A new great power war could be catastrophic for humanity — but there are meaningful ways to reduce the risk.

We’re now in the 17th month of the war in Ukraine. But at the start, it was hard to foresee it would last this long. Many expected Russian troops to take Ukraine’s capital, Kyiv, in weeks. Already, more than 100,000 people, including civilians, have been killed and over 300,000 more injured. Many more will die before the war ends.

The sad and surprising escalation of the war shows why international conflict remains a major global risk. I explain why working to lower the danger is a potentially high-impact career choice in a new problem profile on great power war.

As Russia’s disastrous invasion demonstrates, it’s hard to predict how much a conflict will escalate. Most wars remain relatively small, but a few will become terrifyingly large. US officials estimate about 70,000 Russian and Ukrainian soldiers have died in battle so far. That means this war is already worse than 80% of all the wars humanity has experienced in the last 200 years.

But the worst wars humanity has fought are hundreds of times larger than the war in Ukraine currently is. World War II killed 66 million people, for example — perhaps the single deadliest event in human history.

Author’s figure. See the data here. Data source: Sarkees, Meredith Reid and Frank Wayman (2010). Resort to War: 1816 – 2007. Washington DC: CQ Press

Barring the use of nuclear weapons, it doesn’t seem likely the war in Ukraine will escalate that much.

But I still think a war worse than World War II — though unlikely — could erupt in our lifetimes. Reducing that risk could be one of the most pressing problems of our time.

The prospect of a modern great power conflict is particularly worrying because humanity’s capacity to make war increases over time. Since 1945 nuclear weapons have proliferated. And billions of dollars spent on military R&D have led to the invention of:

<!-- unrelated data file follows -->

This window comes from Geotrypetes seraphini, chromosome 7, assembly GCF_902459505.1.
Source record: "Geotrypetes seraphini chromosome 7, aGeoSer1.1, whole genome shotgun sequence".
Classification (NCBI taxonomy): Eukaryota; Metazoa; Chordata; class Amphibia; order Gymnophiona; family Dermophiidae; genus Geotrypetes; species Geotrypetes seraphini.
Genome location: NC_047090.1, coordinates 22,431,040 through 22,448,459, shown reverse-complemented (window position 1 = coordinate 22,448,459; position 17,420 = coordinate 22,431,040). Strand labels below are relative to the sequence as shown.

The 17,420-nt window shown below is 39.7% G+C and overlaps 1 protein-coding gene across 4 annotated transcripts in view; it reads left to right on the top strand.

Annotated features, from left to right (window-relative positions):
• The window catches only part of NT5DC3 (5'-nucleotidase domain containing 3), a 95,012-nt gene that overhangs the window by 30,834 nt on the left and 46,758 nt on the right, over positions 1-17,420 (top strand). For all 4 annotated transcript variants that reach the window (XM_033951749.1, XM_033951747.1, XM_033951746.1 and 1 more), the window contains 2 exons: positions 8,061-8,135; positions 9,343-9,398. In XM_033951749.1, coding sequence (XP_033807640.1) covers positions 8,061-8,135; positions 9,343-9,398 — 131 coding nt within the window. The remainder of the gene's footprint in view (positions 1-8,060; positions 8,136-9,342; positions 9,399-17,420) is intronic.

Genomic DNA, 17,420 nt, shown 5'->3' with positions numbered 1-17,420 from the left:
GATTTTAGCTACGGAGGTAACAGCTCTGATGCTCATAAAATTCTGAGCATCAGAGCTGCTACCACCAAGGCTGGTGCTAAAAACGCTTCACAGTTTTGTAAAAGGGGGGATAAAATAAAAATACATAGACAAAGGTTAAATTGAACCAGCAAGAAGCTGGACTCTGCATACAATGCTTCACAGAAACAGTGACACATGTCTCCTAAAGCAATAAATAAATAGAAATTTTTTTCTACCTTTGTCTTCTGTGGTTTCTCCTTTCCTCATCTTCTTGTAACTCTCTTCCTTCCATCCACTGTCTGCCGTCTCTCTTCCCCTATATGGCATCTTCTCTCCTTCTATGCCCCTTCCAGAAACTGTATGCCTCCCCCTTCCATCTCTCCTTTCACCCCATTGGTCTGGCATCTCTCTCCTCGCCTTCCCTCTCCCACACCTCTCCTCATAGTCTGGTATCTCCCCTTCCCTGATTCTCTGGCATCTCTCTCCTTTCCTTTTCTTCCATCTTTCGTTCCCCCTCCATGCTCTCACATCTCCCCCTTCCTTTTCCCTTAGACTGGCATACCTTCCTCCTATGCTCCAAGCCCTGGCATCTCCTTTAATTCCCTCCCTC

• Advanced jets, ships, missiles, and guns
  • Technical augmentations like remote sensors and satellites
  • Emerging technologies like autonomous weapons and drones
  • New nuclear weapon technologies
  • Techniques that could be used to develop advanced bioweapons

At the time, the mechanised slaughter of World War I was a shocking step-change in the severity of warfare. But it was surpassed just 20 years later by the outbreak of World War II, which killed more than twice as many people.

A modern great power war could be even worse. It would reshape our world with very long-term effects and could even threaten us with extinction or the end of civilization as we know it.

At the end of the new profile I suggest a few specific paths forward if you want to use your career to reduce the risk. These include:

  • Working in various roles in the US government
  • Starting a high-impact research project
  • Developing expertise in important fields, such as US-China relations

I see several worrying trends among relations between the world’s most powerful countries. Beyond the invasion of Ukraine, relations between the US and China are poor, and India and China have recently fought deadly battles along their border.

Right now it’s hard to imagine these countries cooperating meaningfully on major issues like preventing pandemics and governing advanced artificial intelligence systems. They could even blunder into an all-out war.

But as political scientist Chris Blattman reminds us, most potential wars are not fought. We can yet avoid World War III this century. And reducing great power tensions might also help us work together as a species to mitigate the major threats we face.

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